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It’s not for the money

Coaches and athletic directors get paid for their time, but not much

Posted: July 29, 2009 10:44 p.m.
Updated: July 30, 2009 4:55 a.m.
 
One of the highest-paid and most successful coaches in the Santa Clarita Valley works for slightly more than a couple of bucks an hour.

Mike Herrington doesn’t get paid more than other coaches because of the amount of success he has attained in 20 years as Hart High’s head football coach. He gets paid slightly more because of the fact that he has coached for that long of a time and also because he doubles as Hart High School’s co-athletic director.

“It’s definitely not for the money,” Herrington says on why he coaches.

Do people actually realize how much coaches are paid for the amount of time they put in?

To the coaches, it really doesn’t seem to matter.

But the fact is, they really don’t get much.

There are a couple of factors that go in to determining how much a coach or athletic director will receive as a stipend for their work.

In the last agreement between the William S. Hart Union High School District and the Hart District Teachers Association, which was a three-year contract that expired June 30, coaches and athletic directors received a percentage of $36,601.

That percentage varies based on the sport one would coach.

For example, a head football coach gets 12 percent of that $36,601 ($4,392.12) and a head soccer coach gets eight percent ($2,928.08). Those numbers are slightly affected, though, by how long someone has been a coach for a given program.

Herrington, conservatively speaking, gives at least 1,000 hours a year to the Hart High football program.

Football coaches are known to put in very long days throughout the school year because of how competitive the sport is in the Santa Clarita Valley.

Between film sessions, practices, games, preparation, dealing with parents and boosters and even giving interviews for stories like this one, being a high school coach is an extremely demanding job.

“The amount of hours are incredible, absolutely incredible,” says Valencia High athletic director Brian Stiman of the amount of time a coach puts in. Stiman was the head football coach at Valencia High before retiring from the position after the 2004 season. “You have to remember these coaches, especially head coaches at every level, they put in two full work days.”

Combined athletic directors, ones who take on the boys and girls programs like Stiman, make 18 percent of the $36,601.

ADs like Herrington, who is a co-director, get 12 percent.

But Herrington is more well-known for what he does as a coach.

That’s where you might say he earns most of his stipends.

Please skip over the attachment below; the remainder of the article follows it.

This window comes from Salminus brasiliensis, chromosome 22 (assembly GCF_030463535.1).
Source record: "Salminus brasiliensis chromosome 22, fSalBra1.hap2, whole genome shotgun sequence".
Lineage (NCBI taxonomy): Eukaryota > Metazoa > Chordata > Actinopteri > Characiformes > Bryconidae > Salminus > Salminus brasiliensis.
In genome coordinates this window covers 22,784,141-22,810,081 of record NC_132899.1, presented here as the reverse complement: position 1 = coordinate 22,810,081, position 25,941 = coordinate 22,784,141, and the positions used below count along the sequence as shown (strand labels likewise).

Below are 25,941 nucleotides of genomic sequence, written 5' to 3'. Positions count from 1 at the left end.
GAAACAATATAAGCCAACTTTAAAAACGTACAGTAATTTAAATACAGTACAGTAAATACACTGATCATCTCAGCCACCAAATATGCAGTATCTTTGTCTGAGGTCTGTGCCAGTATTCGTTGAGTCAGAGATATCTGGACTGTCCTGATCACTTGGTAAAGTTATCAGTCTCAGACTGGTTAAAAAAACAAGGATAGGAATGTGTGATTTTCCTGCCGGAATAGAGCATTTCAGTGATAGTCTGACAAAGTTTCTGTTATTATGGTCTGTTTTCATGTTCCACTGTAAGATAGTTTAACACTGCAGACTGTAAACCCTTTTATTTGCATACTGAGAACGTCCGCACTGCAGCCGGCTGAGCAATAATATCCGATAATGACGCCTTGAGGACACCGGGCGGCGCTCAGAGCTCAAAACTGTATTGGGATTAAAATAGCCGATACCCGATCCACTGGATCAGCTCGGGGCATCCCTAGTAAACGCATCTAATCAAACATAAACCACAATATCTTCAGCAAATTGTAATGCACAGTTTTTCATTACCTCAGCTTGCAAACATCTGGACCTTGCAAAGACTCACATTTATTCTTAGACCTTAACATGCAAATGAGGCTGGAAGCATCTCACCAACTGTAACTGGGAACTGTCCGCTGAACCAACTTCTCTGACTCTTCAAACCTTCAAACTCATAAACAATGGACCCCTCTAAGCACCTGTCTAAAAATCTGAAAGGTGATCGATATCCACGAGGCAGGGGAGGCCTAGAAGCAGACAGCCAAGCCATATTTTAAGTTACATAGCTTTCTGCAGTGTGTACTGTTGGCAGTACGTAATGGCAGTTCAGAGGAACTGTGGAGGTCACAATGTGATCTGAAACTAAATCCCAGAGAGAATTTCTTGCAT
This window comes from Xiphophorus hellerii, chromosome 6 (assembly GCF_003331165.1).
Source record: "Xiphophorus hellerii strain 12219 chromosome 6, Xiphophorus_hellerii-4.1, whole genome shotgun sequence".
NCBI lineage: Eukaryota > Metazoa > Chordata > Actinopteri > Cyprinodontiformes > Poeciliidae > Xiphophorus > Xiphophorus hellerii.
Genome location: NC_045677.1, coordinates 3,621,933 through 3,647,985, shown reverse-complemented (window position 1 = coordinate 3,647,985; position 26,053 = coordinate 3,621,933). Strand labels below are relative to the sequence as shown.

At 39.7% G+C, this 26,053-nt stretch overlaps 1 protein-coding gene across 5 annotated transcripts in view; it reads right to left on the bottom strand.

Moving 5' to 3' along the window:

His falls are filled with long days.

He goes into school at 7:15 a.m. He teaches three physical education classes. He has duties as the school’s athletic director. On Fridays he does last-minute preparations for a football game that begins at 7 p.m. Sometimes those games are on the road. Games last until nearly 10 p.m. He does interviews, clears the locker room, then leaves.

He’s back at Hart at 7:30 a.m. the next morning for the Saturday meeting.

But it’s not just football where coaches show a greater level of dedication.

Baseball coaches are out mowing the lawns of their fields. Cross country coaches are running their kids in the summer twice a day. And basketball coaches are out scouting months before the season starts.

Some of these coaches have to balance this with teaching, grading papers and preparing for class.

And yet there are some coaches who don’t even receive a dime.

That’s because the district sets a limit to the amount of coaches it can pay.

Golf, swimming, track and field, tennis and cross country receive stipends for two coaches. Baseball, basketball, soccer, softball and volleyball get three.

Football receives seven stipends.

Take cross country for example as a burgeoning sport in the Santa Clarita Valley where the stipends are spread very thin.

There are three levels — frosh/soph, junior varsity and varsity and only two stipends are going out.

In baseball, three stipends don’t cover coaching staffs that reach into the double digits in some cases.

At West Ranch, the stipends are given out to the head coaches of the freshman, JV and varsity teams. Casey Burrill, who is the varsity head coach, said fundraising has allowed the program to pay some of the other coaches.

He said those checks have ranged from $250 to $750.

“There shouldn’t be any bleeding hearts for us, though,” Burrill said. “I don’t have anything to complain about.”

Yet sometimes travel and food are two things coaches are paying for out of their own pockets.

Again, though, coaches won’t complain.

One coach, who declined to comment for this story said with California’s budget situation, he was glad to get paid what he gets.

Sue Guthrie, the chief financial officer of the Hart District, said 2007-08 athletic stipends totaled $1,150,000.

The district has been forced to make cuts of $16 million over the 2008-09 and 2009-10 school years.

She said a cut to the stipends has been discussed.

“(The school board) really doesn’t want to cut instructional or co-curricular programs, but we’re running out of places to cut,” she said.

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